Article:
HALUM v. PALM BEACH COUNTY No. 89-2888.
571 So.2d 515 (1990)
Gassab HALUM, As Personal Representative of the Estate of Yasser Halum, and Sadie Wright, As Personal Representative of the Estate of Teena Wright, Appellants, v. PALM BEACH COUNTY, a Subdivision of the State of Florida, Appellee.
District Court of Appeal of Florida, Fourth District.
Rehearing and Certification Denied January 17, 1991.
Ronald K. McRae, Asst. County Atty., West Palm Beach, and John Beranek of Aurell, Radey, Hinkle & Thomas, Tallahassee, for appellee.
Appellants, Gassab Halum and Sadie Wright, as personal representatives of the estates of two of three deceased victims of an automobile accident, appealed from a final judgment entered upon a directed verdict against them and in favor of appellee, Palm Beach County.
The case arises out of an automobile accident that occurred as the three occupants were traveling along Airport Road in Palm Beach County. It is alleged that, as a result of the negligently designed, constructed and maintained highway and surrounding shoulders, the automobile involved was caused to leave the edge of the road surface resulting in its going out of control causing the occupants to drown in a canal paralleling the highway. Three consolidated wrongful death actions ensued, wherein appellants contend the county was negligent in meeting its responsibilities regarding the design, construction and maintenance of the road and right of way. Appellants allege the county was on notice of these various deficiencies as a result of numerous similar accidents caused by governmental oversight, as well as direct notice of the need to make improvements in the area.
The record indicates that, during an in limine hearing prior to trial, the court indicated it would not admit some of appellants' evidence of prior accidents and direct
In our view, the trial court erred in not allowing appellants to present evidence of other similar accidents on the roadway in question to prove the county had notice of the existing dangerous conditions. Furthermore, the court erred in refusing to let the former county commissioner, who represented that district, testify that he had on numerous occasions advised the commission during budget meetings of the conditions and need for rectification. Without being able to prove notice, appellants were unable to prove one of the primary aspects of their claim in order to make a case for the jury.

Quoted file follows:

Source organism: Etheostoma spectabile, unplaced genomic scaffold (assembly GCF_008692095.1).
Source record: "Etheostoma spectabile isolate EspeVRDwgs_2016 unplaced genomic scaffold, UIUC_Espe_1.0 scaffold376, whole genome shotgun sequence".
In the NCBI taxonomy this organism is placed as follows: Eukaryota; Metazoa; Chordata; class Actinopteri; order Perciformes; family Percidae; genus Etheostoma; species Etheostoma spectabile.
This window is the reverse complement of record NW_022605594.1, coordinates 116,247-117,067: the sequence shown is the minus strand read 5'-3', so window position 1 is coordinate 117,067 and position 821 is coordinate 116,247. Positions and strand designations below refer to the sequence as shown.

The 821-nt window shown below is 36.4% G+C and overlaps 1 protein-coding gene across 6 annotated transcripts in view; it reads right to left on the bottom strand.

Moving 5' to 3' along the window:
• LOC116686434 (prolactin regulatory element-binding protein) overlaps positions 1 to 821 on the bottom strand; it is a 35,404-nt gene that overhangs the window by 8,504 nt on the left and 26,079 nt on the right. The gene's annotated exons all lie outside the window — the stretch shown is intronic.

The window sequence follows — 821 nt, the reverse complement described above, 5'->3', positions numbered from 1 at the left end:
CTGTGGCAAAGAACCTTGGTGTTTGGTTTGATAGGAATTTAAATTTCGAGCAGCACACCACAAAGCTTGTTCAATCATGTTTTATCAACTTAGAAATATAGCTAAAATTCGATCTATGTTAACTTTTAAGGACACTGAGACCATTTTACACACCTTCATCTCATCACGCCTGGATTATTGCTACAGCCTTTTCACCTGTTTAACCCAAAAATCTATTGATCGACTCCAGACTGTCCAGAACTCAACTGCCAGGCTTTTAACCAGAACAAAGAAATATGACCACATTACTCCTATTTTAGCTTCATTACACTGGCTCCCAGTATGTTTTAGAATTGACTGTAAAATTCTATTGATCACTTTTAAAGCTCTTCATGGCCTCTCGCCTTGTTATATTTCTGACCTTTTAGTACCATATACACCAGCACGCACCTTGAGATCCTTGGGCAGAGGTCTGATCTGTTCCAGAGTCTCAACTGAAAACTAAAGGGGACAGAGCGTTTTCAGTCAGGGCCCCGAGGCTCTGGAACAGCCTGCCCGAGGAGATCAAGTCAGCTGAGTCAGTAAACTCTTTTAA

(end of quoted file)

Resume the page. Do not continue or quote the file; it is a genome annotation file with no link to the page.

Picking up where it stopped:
The county contends that the highway patrol officer's testimony regarding a prior similar accident in the same vicinity was hearsay, but we disagree. The officer had personal knowledge and observation of the accident, having investigated it at the time. The trial court also erred in refusing to admit reports of other similar traffic accidents on this highway, assuming they would bear upon the question of notice to the county of the dangerous condition.
Finally, on the question of notice, we believe the testimony of the former commissioner that he had on numerous occasions advised the commission of the dangerous condition and the need for action to rectify it was admissible. Appellee argues that the matters involved were planning level decisions by the commission and, thus, notice to them was meaningless and irrelevant. We reject that argument, at least as regards proof of the creation or maintenance of a trap of which the county was aware and travelers were not, thus creating a duty to warn.
Perhaps the most difficult question presented in this appeal is the procedural one involving the posture of the case when the directed verdict was entered. As indicated above, appellants had only begun presenting their case through two witnesses when the verdict was directed. Therefore, the greatest percentage of their proof had never been reached. It is, therefore, appellee's position that appellants, in suggesting a directed verdict simply abandoned their case when the court refused to admit their evidence regarding notice without ever demonstrating that they could prove the other essential elements of the case in order to go to a jury. Certainly a plaintiff can not invite a directed verdict at every stage of his case in chief when the court rules adversely on an essential evidentiary question in order to more expeditiously have the alleged error reviewed. That would involve piecemeal appellate review at its worst. In the present case appellants did suggest to the court that, having rejected their evidence of notice, the court may as well direct a verdict and not spend all of the time and money in hearing
Under the circumstances, we believe the trial court erred in rejecting at least parts of the proffered evidence of notice. Furthermore, since the appellants had not demonstrated at that early stage of the case that they could make a prima facie case to go to the jury (except for the absence of the notice evidence) and had not rested, it was premature for the court to grant the motion for directed verdict. SJS Enters., Inc. v. Cates,
Accordingly, we reverse the judgment and remand the cause for further proceedings.
POLEN, J., and SHAHOOD, GEORGE A., Associate Judge, concur.
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